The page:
Sheffield's Bridge to diversity for classical musicians
Music in the Round has held its first-ever chamber music residential for young musicians of BME backgrounds.
Young musicians Elliott Bailey, Ken Fairbrother, Jesse Francis and Raye Harvey were joined by leading violinist Rakhi Singh and violist Ruth Gibson for five intensive days of coaching and rehearsals last month.
The players, aged between 18 and 22, are the first to take part in a new Bridge scheme coaching young musicians of BME backgrounds, thought to be the first in the UK.
Chi-chi Nwanoku OBE, a professional double-bass player and founder of Europe’s first majority black and ethnic minority orchestra Chineke!, is patron.
She said: “I am delighted to be patron of a scheme that has taken positive action to improve access to all in an industry that can often feel frustratingly immune to change.
“The difference we seek to make in the Bridge project is to encourage young musicians to feel confident in themselves and to know that they truly belong in the classical music industry.”
The musicians were based at the University of Sheffield’s music department for the duration of their residential. They had two intensive coaching sessions with Rakhi, music director of the Manchester Collective, and Ruth, violist with Ensemble 360. They spent time being filmed in session at Yellow Arch Studios and had a photo shoot with Sheffield photographer Chris Saunders, who has worked with Jarvis Cocker and Richard Hawley.
Rakhi said: “Bridge is filling a gap in the chamber music education of this country. There’s nothing like it as far as I know. So I think it’s amazing that Music in the Round has taken the plunge and given this opportunity to this group of people of this age. And I’m really excited to be part of it during its first year.”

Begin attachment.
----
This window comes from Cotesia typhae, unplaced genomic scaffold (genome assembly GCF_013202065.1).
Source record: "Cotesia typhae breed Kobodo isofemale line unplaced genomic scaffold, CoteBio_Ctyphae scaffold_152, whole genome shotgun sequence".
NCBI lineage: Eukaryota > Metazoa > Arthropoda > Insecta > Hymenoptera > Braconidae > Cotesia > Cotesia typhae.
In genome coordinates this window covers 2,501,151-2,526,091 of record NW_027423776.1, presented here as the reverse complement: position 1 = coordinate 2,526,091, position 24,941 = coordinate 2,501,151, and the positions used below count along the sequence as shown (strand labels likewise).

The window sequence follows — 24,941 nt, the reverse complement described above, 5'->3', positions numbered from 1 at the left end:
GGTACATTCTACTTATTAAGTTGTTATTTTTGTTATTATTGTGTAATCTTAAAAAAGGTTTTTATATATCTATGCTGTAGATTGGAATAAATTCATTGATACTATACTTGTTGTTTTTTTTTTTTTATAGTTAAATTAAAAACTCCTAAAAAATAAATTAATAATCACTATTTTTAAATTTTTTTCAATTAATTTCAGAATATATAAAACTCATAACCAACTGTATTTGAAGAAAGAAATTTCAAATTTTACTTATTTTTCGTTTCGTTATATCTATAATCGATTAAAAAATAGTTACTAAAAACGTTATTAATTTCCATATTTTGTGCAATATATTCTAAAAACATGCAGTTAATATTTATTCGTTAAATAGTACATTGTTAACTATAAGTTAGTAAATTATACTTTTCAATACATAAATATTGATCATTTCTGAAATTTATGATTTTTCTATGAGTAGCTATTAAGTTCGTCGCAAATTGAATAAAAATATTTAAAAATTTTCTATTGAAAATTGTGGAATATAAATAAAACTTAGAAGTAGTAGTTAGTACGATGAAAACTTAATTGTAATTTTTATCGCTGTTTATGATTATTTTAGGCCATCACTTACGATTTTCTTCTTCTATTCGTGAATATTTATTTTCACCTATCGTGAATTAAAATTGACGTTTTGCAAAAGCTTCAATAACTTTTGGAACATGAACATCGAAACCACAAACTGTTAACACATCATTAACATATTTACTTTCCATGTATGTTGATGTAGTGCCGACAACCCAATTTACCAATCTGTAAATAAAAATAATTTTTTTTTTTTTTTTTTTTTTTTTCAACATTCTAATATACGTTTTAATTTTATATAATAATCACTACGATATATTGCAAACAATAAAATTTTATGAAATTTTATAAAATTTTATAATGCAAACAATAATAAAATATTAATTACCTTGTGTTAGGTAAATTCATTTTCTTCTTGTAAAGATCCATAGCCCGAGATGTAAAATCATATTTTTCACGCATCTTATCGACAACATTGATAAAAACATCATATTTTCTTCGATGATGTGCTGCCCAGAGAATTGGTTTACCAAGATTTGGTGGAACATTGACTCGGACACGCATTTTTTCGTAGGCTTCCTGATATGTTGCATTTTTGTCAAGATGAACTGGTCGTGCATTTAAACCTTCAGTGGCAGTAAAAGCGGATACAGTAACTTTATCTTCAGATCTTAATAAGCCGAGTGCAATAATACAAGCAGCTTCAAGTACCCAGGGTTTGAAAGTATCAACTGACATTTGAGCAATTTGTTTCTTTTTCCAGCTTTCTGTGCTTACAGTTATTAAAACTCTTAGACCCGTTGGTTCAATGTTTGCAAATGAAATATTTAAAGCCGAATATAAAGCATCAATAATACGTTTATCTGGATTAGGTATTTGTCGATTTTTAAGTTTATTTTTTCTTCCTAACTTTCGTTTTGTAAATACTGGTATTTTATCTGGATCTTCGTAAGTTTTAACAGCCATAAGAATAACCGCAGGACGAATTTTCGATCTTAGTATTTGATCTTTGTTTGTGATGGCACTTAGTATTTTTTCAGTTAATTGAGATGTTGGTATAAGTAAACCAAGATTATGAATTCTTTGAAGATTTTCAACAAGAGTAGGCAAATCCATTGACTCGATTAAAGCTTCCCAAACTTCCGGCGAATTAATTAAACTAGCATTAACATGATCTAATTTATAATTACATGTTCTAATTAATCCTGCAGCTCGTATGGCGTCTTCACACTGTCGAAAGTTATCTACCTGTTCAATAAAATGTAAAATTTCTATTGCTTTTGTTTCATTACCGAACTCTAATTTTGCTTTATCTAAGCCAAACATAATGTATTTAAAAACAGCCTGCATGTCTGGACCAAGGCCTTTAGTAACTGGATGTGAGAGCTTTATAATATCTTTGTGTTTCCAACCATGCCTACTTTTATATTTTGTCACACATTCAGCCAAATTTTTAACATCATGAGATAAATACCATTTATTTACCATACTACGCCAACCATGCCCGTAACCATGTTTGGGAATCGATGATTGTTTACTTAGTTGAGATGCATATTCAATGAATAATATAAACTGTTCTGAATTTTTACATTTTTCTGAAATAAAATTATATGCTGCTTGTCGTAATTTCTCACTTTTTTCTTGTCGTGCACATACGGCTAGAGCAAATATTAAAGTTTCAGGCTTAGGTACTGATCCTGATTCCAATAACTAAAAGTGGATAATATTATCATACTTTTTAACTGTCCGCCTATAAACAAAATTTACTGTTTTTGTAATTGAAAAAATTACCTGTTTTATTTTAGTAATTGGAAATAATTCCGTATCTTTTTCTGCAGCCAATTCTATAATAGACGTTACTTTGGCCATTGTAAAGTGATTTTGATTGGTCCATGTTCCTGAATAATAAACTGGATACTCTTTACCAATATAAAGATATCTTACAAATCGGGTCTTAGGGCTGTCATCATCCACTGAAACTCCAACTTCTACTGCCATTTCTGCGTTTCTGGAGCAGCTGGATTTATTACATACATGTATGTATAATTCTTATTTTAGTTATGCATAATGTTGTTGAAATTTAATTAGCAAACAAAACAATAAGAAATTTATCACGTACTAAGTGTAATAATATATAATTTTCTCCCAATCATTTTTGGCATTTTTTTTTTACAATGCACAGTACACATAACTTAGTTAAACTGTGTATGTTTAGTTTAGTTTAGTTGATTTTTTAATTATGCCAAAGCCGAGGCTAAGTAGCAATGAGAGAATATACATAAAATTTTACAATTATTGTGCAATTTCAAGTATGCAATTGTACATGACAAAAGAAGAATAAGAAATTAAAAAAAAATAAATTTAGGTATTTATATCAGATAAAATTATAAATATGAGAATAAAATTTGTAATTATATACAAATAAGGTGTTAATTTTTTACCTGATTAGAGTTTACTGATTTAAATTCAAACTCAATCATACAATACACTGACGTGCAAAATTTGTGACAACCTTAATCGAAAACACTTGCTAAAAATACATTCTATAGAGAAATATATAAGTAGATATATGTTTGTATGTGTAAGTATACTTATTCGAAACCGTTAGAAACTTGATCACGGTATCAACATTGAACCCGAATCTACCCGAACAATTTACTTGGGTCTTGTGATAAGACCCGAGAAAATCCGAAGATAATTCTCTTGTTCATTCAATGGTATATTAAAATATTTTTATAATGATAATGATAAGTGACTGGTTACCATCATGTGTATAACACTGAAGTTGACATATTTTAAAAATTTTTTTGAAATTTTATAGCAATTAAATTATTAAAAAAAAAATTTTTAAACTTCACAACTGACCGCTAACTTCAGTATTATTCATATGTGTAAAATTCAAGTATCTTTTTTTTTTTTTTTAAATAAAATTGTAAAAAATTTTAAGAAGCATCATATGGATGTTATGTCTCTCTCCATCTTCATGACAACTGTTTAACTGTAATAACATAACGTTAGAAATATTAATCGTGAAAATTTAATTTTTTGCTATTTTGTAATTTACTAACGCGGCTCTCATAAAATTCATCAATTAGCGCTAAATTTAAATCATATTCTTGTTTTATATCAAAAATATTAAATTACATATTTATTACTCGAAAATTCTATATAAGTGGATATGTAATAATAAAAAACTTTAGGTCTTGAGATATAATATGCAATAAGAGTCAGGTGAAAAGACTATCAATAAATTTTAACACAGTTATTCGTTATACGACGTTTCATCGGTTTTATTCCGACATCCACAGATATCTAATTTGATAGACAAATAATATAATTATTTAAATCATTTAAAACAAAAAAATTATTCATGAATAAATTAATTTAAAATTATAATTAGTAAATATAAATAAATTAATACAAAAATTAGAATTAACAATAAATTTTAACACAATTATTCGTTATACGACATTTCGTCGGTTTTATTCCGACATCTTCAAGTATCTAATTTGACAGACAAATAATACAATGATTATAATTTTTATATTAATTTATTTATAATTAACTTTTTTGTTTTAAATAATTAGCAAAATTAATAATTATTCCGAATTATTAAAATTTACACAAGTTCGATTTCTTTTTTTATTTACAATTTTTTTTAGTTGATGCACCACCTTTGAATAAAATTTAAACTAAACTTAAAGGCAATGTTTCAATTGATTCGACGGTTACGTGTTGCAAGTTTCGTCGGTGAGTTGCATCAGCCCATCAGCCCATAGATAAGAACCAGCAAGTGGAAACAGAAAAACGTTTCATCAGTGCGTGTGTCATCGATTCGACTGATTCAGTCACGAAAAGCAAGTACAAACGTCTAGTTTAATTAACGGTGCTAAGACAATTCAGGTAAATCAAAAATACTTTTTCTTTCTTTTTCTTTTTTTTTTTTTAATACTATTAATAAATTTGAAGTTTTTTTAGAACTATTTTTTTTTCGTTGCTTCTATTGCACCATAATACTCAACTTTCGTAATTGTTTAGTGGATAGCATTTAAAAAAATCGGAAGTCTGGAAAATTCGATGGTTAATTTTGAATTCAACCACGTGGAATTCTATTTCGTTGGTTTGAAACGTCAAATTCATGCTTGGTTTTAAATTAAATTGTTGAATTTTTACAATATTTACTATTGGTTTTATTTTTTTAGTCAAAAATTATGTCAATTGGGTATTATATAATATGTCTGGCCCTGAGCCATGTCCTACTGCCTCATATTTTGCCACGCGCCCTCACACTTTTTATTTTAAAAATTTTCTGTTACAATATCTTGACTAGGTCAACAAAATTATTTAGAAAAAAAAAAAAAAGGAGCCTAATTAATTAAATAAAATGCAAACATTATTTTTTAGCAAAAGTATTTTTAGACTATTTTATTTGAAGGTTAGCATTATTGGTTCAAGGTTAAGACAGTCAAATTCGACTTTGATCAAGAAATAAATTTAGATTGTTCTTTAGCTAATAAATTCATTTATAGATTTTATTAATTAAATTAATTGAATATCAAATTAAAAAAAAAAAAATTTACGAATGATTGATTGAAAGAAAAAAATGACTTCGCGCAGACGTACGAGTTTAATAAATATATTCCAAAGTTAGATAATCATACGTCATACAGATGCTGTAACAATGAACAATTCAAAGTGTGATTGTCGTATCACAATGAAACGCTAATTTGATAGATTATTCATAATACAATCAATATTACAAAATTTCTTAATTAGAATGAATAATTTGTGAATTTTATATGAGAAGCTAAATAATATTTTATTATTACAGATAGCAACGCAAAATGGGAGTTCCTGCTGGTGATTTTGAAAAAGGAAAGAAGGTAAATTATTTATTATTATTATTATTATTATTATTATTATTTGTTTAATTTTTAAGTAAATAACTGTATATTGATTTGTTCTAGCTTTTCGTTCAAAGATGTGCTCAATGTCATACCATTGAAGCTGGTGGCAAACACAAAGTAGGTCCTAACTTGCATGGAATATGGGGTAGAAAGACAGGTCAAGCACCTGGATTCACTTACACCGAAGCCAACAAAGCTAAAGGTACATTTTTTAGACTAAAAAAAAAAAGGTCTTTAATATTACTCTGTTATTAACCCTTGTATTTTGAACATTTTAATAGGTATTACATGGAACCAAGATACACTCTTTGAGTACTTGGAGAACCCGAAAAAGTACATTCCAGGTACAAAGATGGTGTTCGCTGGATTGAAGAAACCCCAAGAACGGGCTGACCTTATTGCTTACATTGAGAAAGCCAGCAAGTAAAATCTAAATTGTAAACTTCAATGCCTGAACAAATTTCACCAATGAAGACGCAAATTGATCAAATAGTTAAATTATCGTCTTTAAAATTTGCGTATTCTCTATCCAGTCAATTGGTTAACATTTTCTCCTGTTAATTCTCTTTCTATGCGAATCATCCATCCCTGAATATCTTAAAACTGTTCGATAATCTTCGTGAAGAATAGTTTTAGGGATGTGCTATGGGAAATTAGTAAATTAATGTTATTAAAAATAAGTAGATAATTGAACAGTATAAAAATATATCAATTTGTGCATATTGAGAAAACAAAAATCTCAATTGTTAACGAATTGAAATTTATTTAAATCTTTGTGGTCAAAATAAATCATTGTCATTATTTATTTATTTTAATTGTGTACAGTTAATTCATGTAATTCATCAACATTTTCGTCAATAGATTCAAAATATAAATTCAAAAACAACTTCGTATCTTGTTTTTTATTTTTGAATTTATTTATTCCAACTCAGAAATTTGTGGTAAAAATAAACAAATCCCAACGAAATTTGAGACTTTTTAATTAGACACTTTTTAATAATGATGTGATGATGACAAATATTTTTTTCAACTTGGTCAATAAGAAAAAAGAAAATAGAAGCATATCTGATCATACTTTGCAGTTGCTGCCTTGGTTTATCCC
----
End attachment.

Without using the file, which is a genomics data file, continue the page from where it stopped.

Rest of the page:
Elliott, aged 22, from Rotherham, said: “The excitement of working with new people and playing new music together for longer periods of time made it easier to stay focused and work to really make a difference to the way we played the music.
“I think it has completely achieved what was desired because it has given us the opportunity to not only work with other BME musicians, but the filming and the recordings have served as a stepping stone to something greater that will send the message that people who look like we do have a place in classical music.”
The four will return to Sheffield later in the year for further rehearsal and coaching sessions. They receive a bursary to help support them in their studies this year.
The musicians will perform together in 2019 as part of Classical Sheffield’s Classical Weekend and in Music in the Round’s annual Sheffield Chamber Music Festival. There are plans for the Bridge scheme to evolve and include many more young musicians.
Music in the Round’s learning and participation manager Fraser Wilson said: “Classical music is for everyone, not just the privileged few, and taking one measure of diversity – the ethnic make-up of most performing groups or audiences – shows that it’s not yet representative of wider society.
“We’re in a great position at Music in the Round to bring about positive change, opening up chamber music to more people, and we’re glad to be doing it.”
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